6.30pm WATCH: The situation would have to change "very significantly", says Philip Hammond, for there to be a second Syria vote

5.30pm On Comment, Andrew Lilico says that, for constitutional reasons, William Hague should resign over the Syria vote: "The government lost the vote on its Syria policy.  That military action was clearly a foreign policy, rather than defence policy matter, so Hague should resign.  Not because he did anything wrong, but because he was not supported."

Syria3.45pm On Comment, a pair of views about Syria:

1.45pm In our special ConHome Jury, Douglas Carswell, Max Wind-Cowie and others answer the question: In the aftermath of the Syria vote, what should David Cameron do next?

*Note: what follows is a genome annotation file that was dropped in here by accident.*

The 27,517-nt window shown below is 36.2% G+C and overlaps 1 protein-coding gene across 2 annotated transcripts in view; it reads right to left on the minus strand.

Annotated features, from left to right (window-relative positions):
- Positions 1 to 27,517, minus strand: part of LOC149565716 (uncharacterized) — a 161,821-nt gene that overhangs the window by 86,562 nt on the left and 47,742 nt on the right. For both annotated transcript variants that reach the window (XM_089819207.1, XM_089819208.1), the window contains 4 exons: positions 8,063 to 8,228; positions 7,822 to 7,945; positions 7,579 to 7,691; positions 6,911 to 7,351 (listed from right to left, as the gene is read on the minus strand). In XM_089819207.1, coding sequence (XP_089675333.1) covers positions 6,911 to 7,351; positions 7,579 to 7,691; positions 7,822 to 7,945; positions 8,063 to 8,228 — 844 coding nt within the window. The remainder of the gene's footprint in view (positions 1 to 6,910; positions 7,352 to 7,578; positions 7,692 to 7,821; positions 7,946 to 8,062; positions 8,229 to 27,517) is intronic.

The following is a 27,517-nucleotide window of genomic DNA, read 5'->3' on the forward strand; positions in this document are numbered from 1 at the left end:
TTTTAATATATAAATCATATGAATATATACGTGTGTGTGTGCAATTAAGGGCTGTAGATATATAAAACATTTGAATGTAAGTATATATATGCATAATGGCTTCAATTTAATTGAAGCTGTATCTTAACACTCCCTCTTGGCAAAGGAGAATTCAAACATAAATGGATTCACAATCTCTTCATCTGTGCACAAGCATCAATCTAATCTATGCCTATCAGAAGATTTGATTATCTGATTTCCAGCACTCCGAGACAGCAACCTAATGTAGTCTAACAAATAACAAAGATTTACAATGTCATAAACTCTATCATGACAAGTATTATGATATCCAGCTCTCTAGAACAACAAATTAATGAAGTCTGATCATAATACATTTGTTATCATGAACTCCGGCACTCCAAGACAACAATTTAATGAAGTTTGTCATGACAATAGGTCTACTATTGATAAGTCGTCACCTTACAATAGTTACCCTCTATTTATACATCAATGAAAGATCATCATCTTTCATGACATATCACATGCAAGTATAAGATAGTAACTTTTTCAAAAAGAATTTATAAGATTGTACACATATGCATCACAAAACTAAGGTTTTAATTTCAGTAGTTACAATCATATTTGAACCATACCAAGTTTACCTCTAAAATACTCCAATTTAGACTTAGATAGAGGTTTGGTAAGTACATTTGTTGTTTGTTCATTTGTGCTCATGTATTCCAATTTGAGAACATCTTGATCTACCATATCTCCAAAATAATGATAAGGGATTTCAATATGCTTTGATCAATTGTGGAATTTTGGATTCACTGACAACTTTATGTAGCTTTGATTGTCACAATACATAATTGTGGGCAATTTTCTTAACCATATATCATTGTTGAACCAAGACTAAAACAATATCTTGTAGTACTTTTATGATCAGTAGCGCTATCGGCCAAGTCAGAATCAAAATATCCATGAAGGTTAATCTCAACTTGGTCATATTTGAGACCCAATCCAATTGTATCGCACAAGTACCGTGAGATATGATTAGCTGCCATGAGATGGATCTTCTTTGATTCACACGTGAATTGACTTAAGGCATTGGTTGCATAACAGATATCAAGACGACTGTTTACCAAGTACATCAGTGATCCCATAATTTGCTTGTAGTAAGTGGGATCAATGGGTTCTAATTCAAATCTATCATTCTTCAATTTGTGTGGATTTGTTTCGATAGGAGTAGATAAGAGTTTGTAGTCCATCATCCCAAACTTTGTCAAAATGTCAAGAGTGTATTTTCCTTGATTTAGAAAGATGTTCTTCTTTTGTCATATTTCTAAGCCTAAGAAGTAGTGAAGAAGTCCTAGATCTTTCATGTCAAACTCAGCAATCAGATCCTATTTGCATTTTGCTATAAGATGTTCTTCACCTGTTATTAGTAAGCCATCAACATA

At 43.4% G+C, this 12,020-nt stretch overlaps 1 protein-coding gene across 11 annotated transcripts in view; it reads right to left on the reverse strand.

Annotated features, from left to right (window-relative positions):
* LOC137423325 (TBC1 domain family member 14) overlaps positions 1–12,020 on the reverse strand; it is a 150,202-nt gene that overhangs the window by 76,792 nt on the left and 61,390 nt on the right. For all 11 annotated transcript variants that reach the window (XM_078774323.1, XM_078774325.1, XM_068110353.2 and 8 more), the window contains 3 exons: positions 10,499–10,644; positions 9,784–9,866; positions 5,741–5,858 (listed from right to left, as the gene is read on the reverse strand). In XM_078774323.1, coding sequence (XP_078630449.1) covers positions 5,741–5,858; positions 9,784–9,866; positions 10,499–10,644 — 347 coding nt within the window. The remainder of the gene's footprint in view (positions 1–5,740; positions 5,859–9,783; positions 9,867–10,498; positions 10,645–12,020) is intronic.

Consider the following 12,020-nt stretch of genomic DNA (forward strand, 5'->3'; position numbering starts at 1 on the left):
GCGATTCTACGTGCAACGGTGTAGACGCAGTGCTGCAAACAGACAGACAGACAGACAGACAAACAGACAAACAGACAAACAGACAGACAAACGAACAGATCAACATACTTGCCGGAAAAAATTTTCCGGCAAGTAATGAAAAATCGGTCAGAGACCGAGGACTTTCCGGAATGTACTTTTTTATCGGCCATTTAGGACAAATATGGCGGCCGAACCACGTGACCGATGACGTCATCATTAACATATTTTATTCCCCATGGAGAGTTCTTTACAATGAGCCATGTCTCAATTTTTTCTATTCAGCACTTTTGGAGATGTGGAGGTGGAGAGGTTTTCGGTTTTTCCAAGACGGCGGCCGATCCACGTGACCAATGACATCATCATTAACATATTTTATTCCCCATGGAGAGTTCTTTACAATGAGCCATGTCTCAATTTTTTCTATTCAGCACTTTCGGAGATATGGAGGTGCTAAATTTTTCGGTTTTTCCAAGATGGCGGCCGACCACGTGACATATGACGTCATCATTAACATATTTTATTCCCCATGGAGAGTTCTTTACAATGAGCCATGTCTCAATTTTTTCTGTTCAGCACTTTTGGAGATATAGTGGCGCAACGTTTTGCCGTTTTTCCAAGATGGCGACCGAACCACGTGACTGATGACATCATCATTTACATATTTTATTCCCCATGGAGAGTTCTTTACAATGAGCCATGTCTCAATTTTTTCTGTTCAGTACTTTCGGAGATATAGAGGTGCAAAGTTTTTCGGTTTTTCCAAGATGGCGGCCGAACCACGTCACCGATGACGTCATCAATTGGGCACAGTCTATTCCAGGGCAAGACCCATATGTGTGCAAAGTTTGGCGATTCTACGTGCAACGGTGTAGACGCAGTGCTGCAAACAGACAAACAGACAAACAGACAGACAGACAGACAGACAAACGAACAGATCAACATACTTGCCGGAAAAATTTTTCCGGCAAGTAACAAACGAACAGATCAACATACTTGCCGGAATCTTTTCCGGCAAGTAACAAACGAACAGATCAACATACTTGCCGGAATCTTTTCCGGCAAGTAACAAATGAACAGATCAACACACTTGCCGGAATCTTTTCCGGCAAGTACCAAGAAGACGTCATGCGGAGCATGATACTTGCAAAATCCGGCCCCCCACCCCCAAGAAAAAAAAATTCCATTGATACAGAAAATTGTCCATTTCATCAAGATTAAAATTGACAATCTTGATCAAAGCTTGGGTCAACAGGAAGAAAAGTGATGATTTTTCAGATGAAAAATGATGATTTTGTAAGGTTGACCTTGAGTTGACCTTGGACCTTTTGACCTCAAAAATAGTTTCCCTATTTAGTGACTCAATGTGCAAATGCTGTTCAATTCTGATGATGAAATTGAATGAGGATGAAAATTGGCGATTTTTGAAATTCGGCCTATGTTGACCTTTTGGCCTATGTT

12.30pm On ThinkTankCentral, Sam Bowman outlines the trouble with Help to Buy: It's a demand-side solution to a supply-side problem

10am LeftWatch (revived): Blair is finished in Britain. He should move to America.

ToryDiary: There should be no second Commons vote on Syria. We must stay out of its civil war

UK Aid 2

On Comment, Jessica Epsey writes the first in our new series debating the case for and against UK Aid: Smart aid policies mean we can conquer age-old evils, to all our benefit

Our columnist Jesse Norman MP, who abstained from last week's vote on Syria, explores how Blair's actions on Iraq have plunged Syria – and all of us – into a Greek tragedy

Tim Montgomerie reports from Australia on the election campaign: It turns out that Kevin Rudd is not Australian Labor's messiah